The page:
The park has made some adjustments to address such concerns. First, searches at security checkpoints leading to the esplanade will be toughened slightly, extending to jacket and coat pockets. But don’t expect pat-downs, since grads will be sharing the security line with tens of thousands of day guests. Second, schools are being encouraged to have grads arrive as a group, by bus, van or chaperone-driven car—but there’s no way to enforce this request. All schools can do to make sure grads arrive en masse is to withhold distributing the wristbands until they’re about to enter the park. And, third, in hopes of separating as many grads from day guests, the park will stage a grads-only performance of Fantasmic! a half-hour after the private party portion of the evening begins/a half-hour before the gates are locked.

We should know in just a few days if Disneyland was successful in throwing out a half-century of Grad Nite wisdom to better serve modern audiences. “In-park guests will probably spend more, so I can understand the reasoning,” the officer conceded. “But 50 years of tradition is difficult to overlook—although it happens all the time and they go against the playbook. I’m a traditionalist… there’s nothing like the original Disneyland when, indeed, it was the Happiest Place on Earth.”

Home of the Brave

The planned meet & greet/activity area for Pixar’s upcoming Brave will be located at the planter across from "it’s a small world," beginning the middle of this month. The area, adjacent to the parade gate, currently features a sea serpent topiary, which is expected to return by Christmas.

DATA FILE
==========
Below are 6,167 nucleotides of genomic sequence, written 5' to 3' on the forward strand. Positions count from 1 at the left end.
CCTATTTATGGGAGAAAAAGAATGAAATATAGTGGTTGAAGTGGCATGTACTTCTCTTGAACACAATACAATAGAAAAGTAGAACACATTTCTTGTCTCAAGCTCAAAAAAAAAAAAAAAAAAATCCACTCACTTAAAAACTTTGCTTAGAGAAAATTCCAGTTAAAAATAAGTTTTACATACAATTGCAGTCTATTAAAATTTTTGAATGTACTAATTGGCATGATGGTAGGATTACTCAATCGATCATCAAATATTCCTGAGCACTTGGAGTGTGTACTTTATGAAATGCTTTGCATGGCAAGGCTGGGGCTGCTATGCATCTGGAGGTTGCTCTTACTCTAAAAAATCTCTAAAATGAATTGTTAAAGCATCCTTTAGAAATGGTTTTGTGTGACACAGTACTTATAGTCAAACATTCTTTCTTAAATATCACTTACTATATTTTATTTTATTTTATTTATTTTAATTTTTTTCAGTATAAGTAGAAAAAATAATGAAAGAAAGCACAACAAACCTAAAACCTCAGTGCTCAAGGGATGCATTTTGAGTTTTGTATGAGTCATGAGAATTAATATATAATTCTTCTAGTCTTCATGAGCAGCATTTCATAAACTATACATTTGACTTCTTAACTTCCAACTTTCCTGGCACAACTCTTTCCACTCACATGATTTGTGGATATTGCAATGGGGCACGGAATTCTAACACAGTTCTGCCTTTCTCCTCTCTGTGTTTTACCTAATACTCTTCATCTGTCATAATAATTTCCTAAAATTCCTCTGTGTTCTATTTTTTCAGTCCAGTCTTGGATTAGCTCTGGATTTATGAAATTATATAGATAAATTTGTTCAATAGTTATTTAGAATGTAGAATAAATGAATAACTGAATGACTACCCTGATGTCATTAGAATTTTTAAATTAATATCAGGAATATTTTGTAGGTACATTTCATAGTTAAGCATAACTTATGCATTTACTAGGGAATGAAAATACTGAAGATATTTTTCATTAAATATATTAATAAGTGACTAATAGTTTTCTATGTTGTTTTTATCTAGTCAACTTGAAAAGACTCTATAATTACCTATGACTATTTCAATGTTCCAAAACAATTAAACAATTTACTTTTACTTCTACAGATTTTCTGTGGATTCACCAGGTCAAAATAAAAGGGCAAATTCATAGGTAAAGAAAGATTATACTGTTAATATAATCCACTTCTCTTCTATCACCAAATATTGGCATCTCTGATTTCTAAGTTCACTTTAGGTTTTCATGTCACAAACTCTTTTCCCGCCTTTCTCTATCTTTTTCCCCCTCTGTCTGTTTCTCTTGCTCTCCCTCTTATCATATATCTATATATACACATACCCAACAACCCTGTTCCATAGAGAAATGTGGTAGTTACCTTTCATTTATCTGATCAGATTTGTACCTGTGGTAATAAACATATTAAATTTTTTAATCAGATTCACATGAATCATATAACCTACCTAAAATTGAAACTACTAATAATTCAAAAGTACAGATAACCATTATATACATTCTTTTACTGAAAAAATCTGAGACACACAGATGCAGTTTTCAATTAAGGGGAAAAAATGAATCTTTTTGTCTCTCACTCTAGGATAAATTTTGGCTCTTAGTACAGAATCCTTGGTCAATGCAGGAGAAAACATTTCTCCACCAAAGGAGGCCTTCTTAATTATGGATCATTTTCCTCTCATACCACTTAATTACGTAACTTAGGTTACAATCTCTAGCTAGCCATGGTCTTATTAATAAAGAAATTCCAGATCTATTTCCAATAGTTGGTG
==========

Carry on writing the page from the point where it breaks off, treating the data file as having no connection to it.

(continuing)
The red-haired heroine Merida—the theme parks’ first face character from a Pixar film—will pose for photos, sign autographs, and lead children in shooting arrows at targets. Ever since the idea of having a miniature archery range for guests was first proposed, it has been up to the Safety and Entertainment departments to devise a way to pull it off with no threat of injury. Will we see Nerf arrows, perhaps?

As soon as the Fantasyland Theater goes under construction, the other princesses will relocate nearby, to the old Light Magic viewing area along Small World Mall, as they await the opening of the new Princess Fantasy Faire at the old Carnation Plaza Gardens, in February 2013.

 

Comments

  1. By RStar

    While Disney is known for thinking outside of the box, and bucking traditions once in a while, I think this may well be a mistake. I usually don't fault Disney for making changes, but when safety is sacrificed for the bottom line, I take exception. As a parent I know how I would feel. Grad Nite use to be a very well controlled event that you could feel safe about, as long as your child was well fairly well behaved. I don't understand how the Disney lawyers didn't get involved with this one, and I have a feeling it will change back in the future.

  2. By hbmetzfam

    My question is, what is going to happen on June 14th? There is a grad night scheduled, but DCA is closed. Looks like regular attendees as well as grads will be getting the short end of the stick on that day.

  3. By schnebs

    David, this plan for Grad Nites was only intended for this year, wasn't it? IIRC, next year the Grad Niters will be only at DCA... and I assume that after the problems they'll have with this year's events, the park will probably be locked down again.

  4. By David Koenig

    Paul,
    The tentative plan is to repeat this system (or as much of it works) next year, including the mix-in, but just at DCA. If that comes to pass, most of the potential drawbacks would remain. However, you're right, if there are big problems this year, it should be easier to close DCA early multiple nights in May and June 2013 vs. Disneyland.